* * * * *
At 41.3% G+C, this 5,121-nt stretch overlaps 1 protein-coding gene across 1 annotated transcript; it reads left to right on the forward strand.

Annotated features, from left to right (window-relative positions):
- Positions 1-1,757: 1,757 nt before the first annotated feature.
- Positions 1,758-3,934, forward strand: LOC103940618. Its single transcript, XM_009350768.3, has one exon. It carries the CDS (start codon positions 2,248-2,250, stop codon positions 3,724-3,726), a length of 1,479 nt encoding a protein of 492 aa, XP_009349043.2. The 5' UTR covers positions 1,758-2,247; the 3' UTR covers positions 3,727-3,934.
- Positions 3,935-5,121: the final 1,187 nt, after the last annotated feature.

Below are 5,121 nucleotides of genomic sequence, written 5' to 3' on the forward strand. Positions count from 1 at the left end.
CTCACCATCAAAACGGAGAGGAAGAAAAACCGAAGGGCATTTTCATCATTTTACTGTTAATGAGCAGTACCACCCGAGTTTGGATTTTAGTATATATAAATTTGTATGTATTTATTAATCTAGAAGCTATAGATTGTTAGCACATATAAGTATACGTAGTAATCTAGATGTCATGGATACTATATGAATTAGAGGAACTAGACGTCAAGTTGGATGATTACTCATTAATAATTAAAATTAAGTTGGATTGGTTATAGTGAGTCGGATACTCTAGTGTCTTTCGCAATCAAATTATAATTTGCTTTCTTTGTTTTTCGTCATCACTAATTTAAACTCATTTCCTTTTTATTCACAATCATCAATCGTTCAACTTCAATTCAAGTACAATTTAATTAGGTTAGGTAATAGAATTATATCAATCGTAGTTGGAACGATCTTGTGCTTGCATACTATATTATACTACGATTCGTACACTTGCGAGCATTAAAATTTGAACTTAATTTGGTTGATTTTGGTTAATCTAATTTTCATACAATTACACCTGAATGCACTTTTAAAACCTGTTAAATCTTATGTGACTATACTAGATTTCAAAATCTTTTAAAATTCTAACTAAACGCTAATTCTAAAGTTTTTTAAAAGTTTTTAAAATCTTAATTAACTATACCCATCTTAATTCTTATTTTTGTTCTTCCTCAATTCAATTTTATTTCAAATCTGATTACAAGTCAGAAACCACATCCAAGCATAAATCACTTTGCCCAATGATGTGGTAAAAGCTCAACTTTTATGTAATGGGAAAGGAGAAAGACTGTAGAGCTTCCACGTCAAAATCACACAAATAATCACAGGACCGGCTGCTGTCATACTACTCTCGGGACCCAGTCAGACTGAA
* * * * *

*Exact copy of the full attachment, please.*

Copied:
At 41.3% G+C, this 5,121-nt stretch overlaps 1 protein-coding gene across 1 annotated transcript; it reads left to right on the forward strand.

Annotated features, from left to right (window-relative positions):
- Positions 1-1,757: 1,757 nt before the first annotated feature.
- Positions 1,758-3,934, forward strand: LOC103940618. Its single transcript, XM_009350768.3, has one exon. It carries the CDS (start codon positions 2,248-2,250, stop codon positions 3,724-3,726), a length of 1,479 nt encoding a protein of 492 aa, XP_009349043.2. The 5' UTR covers positions 1,758-2,247; the 3' UTR covers positions 3,727-3,934.
- Positions 3,935-5,121: the final 1,187 nt, after the last annotated feature.

Below are 5,121 nucleotides of genomic sequence, written 5' to 3' on the forward strand. Positions count from 1 at the left end.
CTCACCATCAAAACGGAGAGGAAGAAAAACCGAAGGGCATTTTCATCATTTTACTGTTAATGAGCAGTACCACCCGAGTTTGGATTTTAGTATATATAAATTTGTATGTATTTATTAATCTAGAAGCTATAGATTGTTAGCACATATAAGTATACGTAGTAATCTAGATGTCATGGATACTATATGAATTAGAGGAACTAGACGTCAAGTTGGATGATTACTCATTAATAATTAAAATTAAGTTGGATTGGTTATAGTGAGTCGGATACTCTAGTGTCTTTCGCAATCAAATTATAATTTGCTTTCTTTGTTTTTCGTCATCACTAATTTAAACTCATTTCCTTTTTATTCACAATCATCAATCGTTCAACTTCAATTCAAGTACAATTTAATTAGGTTAGGTAATAGAATTATATCAATCGTAGTTGGAACGATCTTGTGCTTGCATACTATATTATACTACGATTCGTACACTTGCGAGCATTAAAATTTGAACTTAATTTGGTTGATTTTGGTTAATCTAATTTTCATACAATTACACCTGAATGCACTTTTAAAACCTGTTAAATCTTATGTGACTATACTAGATTTCAAAATCTTTTAAAATTCTAACTAAACGCTAATTCTAAAGTTTTTTAAAAGTTTTTAAAATCTTAATTAACTATACCCATCTTAATTCTTATTTTTGTTCTTCCTCAATTCAATTTTATTTCAAATCTGATTACAAGTCAGAAACCACATCCAAGCATAAATCACTTTGCCCAATGATGTGGTAAAAGCTCAACTTTTATGTAATGGGAAAGGAGAAAGACTGTAGAGCTTCCACGTCAAAATCACACAAATAATCACAGGACCGGCTGCTGTCATACTACTCTCGGGACCCAGTCAGACTGAA